Democracy/Governance / 10.06.2017

By Anjum Altaf In connection with the much discussed concerns with the performance of the civil service in Pakistan, I have suggested that in addition to obvious factors like the quality of education in the country and the terms and conditions of employment during service, it might be useful to look at the particulars of the selection test itself. The objective would be to assess how the test impacts the behavior of candidates and whether it encourages self-selection of particular types of candidates. The argument can be motivated with one illustrative question from the compulsory Islamiat paper downloaded from the version of the 2015 CSS examination available on the website of the Federal Public Service Commission. The question is as follows: “Highlight the importance of Zakat and prove that economic stability of a society can be ensured through its effective implementation.” Now consider the implications of the question....

Democracy/Governance / 12.04.2017

By Anjum Altaf It stands to reason that a poor selection test would be unable to identify the best candidates in any given applicant pool. Given the importance of the civil service I reviewed recent CSS written examinations and discovered serious issues of intellectual ineptitude and quality control. Questions from the 2015 and 2016 examination papers whose scans are posted on the official FPSC website were reviewed. Those mentioned below are faithfully reproduced without  correcting for errors of spelling, capitalization, punctuation or grammar which the alert reader would spot easily. Commentary is avoided for lack of space leaving the reader to identify problems which range from the amusing to the highly problematic. Some would merely confuse applicants while others might force them to dissemble or risk being failed. Starting with the less serious, a question from the compulsory English Precis and Composition paper asks applicants to...

Democracy/Governance / 06.01.2017

By Anjum Altaf The most recent written examination for the Central Superior Services (CSS) has been characterized by two stark statistics: a dismal overall success rate of about 2% and a steep failure rate of 92% in English, a compulsory subject. The first statistic has attracted much attention with commentators attributing the abysmally low pass percentage to the poor standard of education in the country. The second has been cited in passing only as reportage without generating any serious analysis. I believe there is much to be gained by exploring what it reveals. On face value the CSS results do suggest a declining quality of education in the country, something educationists have been been highlighting for a while. Irrespective of other causes, this is an inevitable consequence of the supply of competent teachers lagging the demand in the absence of any serious investment in teacher training. More...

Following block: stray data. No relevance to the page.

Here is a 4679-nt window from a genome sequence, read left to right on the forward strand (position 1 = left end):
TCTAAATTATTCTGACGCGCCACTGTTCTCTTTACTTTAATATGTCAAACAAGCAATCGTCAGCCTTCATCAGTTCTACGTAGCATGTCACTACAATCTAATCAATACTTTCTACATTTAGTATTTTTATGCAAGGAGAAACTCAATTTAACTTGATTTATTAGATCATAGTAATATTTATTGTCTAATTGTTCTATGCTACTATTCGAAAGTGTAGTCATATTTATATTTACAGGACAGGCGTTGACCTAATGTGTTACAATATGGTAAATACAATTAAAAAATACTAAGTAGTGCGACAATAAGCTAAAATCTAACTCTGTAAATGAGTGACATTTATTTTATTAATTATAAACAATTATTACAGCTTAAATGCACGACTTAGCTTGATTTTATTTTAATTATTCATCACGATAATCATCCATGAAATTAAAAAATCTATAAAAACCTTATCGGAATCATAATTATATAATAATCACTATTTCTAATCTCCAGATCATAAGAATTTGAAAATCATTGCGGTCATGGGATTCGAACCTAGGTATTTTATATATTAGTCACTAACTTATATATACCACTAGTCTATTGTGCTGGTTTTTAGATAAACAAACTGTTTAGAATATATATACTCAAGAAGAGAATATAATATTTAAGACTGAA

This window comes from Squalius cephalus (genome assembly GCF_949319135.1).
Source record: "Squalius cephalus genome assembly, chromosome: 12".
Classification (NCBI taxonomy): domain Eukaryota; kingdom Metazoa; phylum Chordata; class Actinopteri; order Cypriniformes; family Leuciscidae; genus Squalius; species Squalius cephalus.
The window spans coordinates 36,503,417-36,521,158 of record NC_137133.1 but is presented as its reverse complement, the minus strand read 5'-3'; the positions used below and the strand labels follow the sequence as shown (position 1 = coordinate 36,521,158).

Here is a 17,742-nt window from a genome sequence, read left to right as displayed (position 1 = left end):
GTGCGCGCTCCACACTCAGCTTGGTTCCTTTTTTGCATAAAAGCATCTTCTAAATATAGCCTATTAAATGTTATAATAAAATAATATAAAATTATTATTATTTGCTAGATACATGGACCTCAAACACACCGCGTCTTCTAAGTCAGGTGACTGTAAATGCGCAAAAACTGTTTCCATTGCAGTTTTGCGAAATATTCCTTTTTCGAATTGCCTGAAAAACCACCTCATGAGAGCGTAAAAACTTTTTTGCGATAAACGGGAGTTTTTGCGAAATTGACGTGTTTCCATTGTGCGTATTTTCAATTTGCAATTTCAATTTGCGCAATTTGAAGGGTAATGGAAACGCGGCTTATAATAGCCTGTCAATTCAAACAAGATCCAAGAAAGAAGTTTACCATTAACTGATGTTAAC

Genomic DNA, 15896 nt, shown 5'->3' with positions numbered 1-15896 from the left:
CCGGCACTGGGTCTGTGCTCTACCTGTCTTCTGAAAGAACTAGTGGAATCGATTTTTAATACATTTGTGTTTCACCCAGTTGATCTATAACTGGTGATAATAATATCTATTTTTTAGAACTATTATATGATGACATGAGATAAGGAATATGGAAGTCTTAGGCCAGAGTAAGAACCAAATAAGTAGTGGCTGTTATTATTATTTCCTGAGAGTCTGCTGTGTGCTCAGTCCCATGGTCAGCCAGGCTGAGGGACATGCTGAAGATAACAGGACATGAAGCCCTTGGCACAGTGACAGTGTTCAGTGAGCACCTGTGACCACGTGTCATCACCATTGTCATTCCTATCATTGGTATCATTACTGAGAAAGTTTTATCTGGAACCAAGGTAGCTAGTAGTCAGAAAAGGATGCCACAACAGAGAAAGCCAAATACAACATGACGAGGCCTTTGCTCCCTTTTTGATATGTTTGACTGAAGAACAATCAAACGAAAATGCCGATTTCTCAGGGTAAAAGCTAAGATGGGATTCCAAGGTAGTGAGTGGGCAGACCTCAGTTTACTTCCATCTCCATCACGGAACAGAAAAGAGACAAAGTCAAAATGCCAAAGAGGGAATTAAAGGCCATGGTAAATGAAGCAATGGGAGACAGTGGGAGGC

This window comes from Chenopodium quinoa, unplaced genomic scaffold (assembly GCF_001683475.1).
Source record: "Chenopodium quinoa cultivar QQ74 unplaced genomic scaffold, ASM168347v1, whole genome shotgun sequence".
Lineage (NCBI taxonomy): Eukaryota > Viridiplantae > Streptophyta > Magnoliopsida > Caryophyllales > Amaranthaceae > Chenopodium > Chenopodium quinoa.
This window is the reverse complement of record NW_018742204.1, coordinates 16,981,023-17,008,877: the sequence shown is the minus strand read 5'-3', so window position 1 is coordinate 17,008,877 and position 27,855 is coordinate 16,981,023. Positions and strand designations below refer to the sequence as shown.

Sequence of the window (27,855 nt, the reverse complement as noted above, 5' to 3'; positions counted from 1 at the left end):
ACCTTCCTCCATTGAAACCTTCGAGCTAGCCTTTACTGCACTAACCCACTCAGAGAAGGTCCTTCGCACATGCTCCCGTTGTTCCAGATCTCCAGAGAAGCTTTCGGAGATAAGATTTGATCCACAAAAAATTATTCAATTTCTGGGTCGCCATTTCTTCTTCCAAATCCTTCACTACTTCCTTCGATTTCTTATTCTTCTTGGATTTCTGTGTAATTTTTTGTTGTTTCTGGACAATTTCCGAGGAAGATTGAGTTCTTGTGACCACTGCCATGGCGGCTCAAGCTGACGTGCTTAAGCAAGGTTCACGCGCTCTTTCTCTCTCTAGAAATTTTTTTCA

Democracy/Governance / 21.12.2016

By Anjum Altaf The result of the most recent examination for the Central Superior Services (CSS) - in which around 10,000 candidates appeared and 200 passed - has elicited much commentary. Most of it, a lament on the falling standard of education, has been predictable. A different perspective is more intriguing: It lauds the examination for being meritocratic and so rigorous that it selects the very best for the civil service, which, it argues, is all to the good. Does this claim hold water? I argue otherwise based on evidence, observation, and investigation. First, the evidence: If the claim is correct, the quality of the civil service should have been improving over time. Even insiders accept that is far from the case. Second, the observation: As one involved with mentoring undergraduates, I have seen the most creative and perceptive students fail the test and the relatively mediocre succeed....